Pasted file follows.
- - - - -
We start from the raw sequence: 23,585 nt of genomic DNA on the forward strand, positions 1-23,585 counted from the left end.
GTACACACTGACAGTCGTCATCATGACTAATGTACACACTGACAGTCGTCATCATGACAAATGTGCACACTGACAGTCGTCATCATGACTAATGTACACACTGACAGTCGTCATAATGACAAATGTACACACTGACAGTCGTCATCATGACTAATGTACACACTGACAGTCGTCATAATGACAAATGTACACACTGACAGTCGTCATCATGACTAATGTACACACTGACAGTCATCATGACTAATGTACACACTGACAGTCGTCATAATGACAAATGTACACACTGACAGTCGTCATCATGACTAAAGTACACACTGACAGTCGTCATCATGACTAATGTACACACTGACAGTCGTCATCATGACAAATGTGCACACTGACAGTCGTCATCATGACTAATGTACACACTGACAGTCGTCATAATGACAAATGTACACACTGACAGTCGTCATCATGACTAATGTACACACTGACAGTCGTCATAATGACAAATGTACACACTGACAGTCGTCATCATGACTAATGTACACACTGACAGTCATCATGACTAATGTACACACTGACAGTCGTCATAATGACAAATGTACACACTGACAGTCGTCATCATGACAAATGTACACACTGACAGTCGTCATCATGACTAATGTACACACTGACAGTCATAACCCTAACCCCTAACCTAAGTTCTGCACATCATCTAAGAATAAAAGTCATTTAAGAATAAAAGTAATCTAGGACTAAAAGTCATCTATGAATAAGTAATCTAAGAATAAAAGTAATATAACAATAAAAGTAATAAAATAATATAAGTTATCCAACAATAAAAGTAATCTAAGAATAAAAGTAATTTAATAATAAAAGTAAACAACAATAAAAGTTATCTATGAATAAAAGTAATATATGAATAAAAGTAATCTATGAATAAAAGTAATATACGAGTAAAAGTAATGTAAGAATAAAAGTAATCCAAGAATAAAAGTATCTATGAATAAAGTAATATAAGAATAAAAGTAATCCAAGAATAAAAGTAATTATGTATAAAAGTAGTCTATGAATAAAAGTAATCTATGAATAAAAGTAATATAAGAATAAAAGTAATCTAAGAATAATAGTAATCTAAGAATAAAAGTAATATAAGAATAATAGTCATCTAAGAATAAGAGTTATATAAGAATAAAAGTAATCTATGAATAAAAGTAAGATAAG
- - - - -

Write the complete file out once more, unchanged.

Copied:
We start from the raw sequence: 23,585 nt of genomic DNA on the forward strand, positions 1-23,585 counted from the left end.
GTACACACTGACAGTCGTCATCATGACTAATGTACACACTGACAGTCGTCATCATGACAAATGTGCACACTGACAGTCGTCATCATGACTAATGTACACACTGACAGTCGTCATAATGACAAATGTACACACTGACAGTCGTCATCATGACTAATGTACACACTGACAGTCGTCATAATGACAAATGTACACACTGACAGTCGTCATCATGACTAATGTACACACTGACAGTCATCATGACTAATGTACACACTGACAGTCGTCATAATGACAAATGTACACACTGACAGTCGTCATCATGACTAAAGTACACACTGACAGTCGTCATCATGACTAATGTACACACTGACAGTCGTCATCATGACAAATGTGCACACTGACAGTCGTCATCATGACTAATGTACACACTGACAGTCGTCATAATGACAAATGTACACACTGACAGTCGTCATCATGACTAATGTACACACTGACAGTCGTCATAATGACAAATGTACACACTGACAGTCGTCATCATGACTAATGTACACACTGACAGTCATCATGACTAATGTACACACTGACAGTCGTCATAATGACAAATGTACACACTGACAGTCGTCATCATGACAAATGTACACACTGACAGTCGTCATCATGACTAATGTACACACTGACAGTCATAACCCTAACCCCTAACCTAAGTTCTGCACATCATCTAAGAATAAAAGTCATTTAAGAATAAAAGTAATCTAGGACTAAAAGTCATCTATGAATAAGTAATCTAAGAATAAAAGTAATATAACAATAAAAGTAATAAAATAATATAAGTTATCCAACAATAAAAGTAATCTAAGAATAAAAGTAATTTAATAATAAAAGTAAACAACAATAAAAGTTATCTATGAATAAAAGTAATATATGAATAAAAGTAATCTATGAATAAAAGTAATATACGAGTAAAAGTAATGTAAGAATAAAAGTAATCCAAGAATAAAAGTATCTATGAATAAAGTAATATAAGAATAAAAGTAATCCAAGAATAAAAGTAATTATGTATAAAAGTAGTCTATGAATAAAAGTAATCTATGAATAAAAGTAATATAAGAATAAAAGTAATCTAAGAATAATAGTAATCTAAGAATAAAAGTAATATAAGAATAATAGTCATCTAAGAATAAGAGTTATATAAGAATAAAAGTAATCTATGAATAAAAGTAAGATAAG